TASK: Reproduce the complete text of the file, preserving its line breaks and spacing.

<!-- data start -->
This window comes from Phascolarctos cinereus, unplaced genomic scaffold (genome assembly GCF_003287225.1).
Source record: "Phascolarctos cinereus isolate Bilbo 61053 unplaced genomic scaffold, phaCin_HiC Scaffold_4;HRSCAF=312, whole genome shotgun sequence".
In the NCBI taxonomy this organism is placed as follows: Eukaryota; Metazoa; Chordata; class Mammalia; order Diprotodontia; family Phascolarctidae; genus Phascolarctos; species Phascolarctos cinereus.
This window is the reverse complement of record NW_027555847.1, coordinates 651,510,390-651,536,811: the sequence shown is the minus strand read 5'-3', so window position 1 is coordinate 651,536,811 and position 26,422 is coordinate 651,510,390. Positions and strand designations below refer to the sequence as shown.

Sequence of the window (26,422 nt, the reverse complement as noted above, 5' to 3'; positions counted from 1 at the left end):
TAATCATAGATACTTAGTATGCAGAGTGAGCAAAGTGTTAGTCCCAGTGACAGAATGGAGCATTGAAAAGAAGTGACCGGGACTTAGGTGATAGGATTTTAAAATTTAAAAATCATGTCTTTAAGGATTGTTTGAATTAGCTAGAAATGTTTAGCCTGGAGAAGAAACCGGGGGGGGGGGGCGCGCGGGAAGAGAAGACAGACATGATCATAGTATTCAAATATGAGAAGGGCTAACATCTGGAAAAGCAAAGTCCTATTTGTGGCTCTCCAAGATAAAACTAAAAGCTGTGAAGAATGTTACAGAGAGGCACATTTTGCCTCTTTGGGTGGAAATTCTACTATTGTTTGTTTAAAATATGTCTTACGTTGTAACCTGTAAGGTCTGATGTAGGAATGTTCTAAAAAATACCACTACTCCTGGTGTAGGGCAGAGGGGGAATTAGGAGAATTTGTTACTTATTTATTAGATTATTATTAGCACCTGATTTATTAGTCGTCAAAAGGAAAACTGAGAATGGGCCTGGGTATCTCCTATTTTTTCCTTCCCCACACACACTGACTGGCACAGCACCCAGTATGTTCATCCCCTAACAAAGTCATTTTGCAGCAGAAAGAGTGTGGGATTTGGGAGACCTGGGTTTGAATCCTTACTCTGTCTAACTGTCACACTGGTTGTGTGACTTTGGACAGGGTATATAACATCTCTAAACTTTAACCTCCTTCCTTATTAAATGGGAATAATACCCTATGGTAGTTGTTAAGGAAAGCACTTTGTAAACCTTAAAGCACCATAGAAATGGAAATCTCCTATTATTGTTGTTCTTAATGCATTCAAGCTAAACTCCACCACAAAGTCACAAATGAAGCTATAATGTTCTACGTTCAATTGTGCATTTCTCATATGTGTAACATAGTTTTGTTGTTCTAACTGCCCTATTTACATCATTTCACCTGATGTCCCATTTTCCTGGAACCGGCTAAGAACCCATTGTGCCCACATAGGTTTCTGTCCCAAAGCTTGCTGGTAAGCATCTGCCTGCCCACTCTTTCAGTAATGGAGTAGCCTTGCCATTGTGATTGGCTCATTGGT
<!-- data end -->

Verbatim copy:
This window comes from Phascolarctos cinereus, unplaced genomic scaffold (genome assembly GCF_003287225.1).
Source record: "Phascolarctos cinereus isolate Bilbo 61053 unplaced genomic scaffold, phaCin_HiC Scaffold_4;HRSCAF=312, whole genome shotgun sequence".
In the NCBI taxonomy this organism is placed as follows: Eukaryota; Metazoa; Chordata; class Mammalia; order Diprotodontia; family Phascolarctidae; genus Phascolarctos; species Phascolarctos cinereus.
This window is the reverse complement of record NW_027555847.1, coordinates 651,510,390-651,536,811: the sequence shown is the minus strand read 5'-3', so window position 1 is coordinate 651,536,811 and position 26,422 is coordinate 651,510,390. Positions and strand designations below refer to the sequence as shown.

Sequence of the window (26,422 nt, the reverse complement as noted above, 5' to 3'; positions counted from 1 at the left end):
TAATCATAGATACTTAGTATGCAGAGTGAGCAAAGTGTTAGTCCCAGTGACAGAATGGAGCATTGAAAAGAAGTGACCGGGACTTAGGTGATAGGATTTTAAAATTTAAAAATCATGTCTTTAAGGATTGTTTGAATTAGCTAGAAATGTTTAGCCTGGAGAAGAAACCGGGGGGGGGGGGCGCGCGGGAAGAGAAGACAGACATGATCATAGTATTCAAATATGAGAAGGGCTAACATCTGGAAAAGCAAAGTCCTATTTGTGGCTCTCCAAGATAAAACTAAAAGCTGTGAAGAATGTTACAGAGAGGCACATTTTGCCTCTTTGGGTGGAAATTCTACTATTGTTTGTTTAAAATATGTCTTACGTTGTAACCTGTAAGGTCTGATGTAGGAATGTTCTAAAAAATACCACTACTCCTGGTGTAGGGCAGAGGGGGAATTAGGAGAATTTGTTACTTATTTATTAGATTATTATTAGCACCTGATTTATTAGTCGTCAAAAGGAAAACTGAGAATGGGCCTGGGTATCTCCTATTTTTTCCTTCCCCACACACACTGACTGGCACAGCACCCAGTATGTTCATCCCCTAACAAAGTCATTTTGCAGCAGAAAGAGTGTGGGATTTGGGAGACCTGGGTTTGAATCCTTACTCTGTCTAACTGTCACACTGGTTGTGTGACTTTGGACAGGGTATATAACATCTCTAAACTTTAACCTCCTTCCTTATTAAATGGGAATAATACCCTATGGTAGTTGTTAAGGAAAGCACTTTGTAAACCTTAAAGCACCATAGAAATGGAAATCTCCTATTATTGTTGTTCTTAATGCATTCAAGCTAAACTCCACCACAAAGTCACAAATGAAGCTATAATGTTCTACGTTCAATTGTGCATTTCTCATATGTGTAACATAGTTTTGTTGTTCTAACTGCCCTATTTACATCATTTCACCTGATGTCCCATTTTCCTGGAACCGGCTAAGAACCCATTGTGCCCACATAGGTTTCTGTCCCAAAGCTTGCTGGTAAGCATCTGCCTGCCCACTCTTTCAGTAATGGAGTAGCCTTGCCATTGTGATTGGCTCATTGGT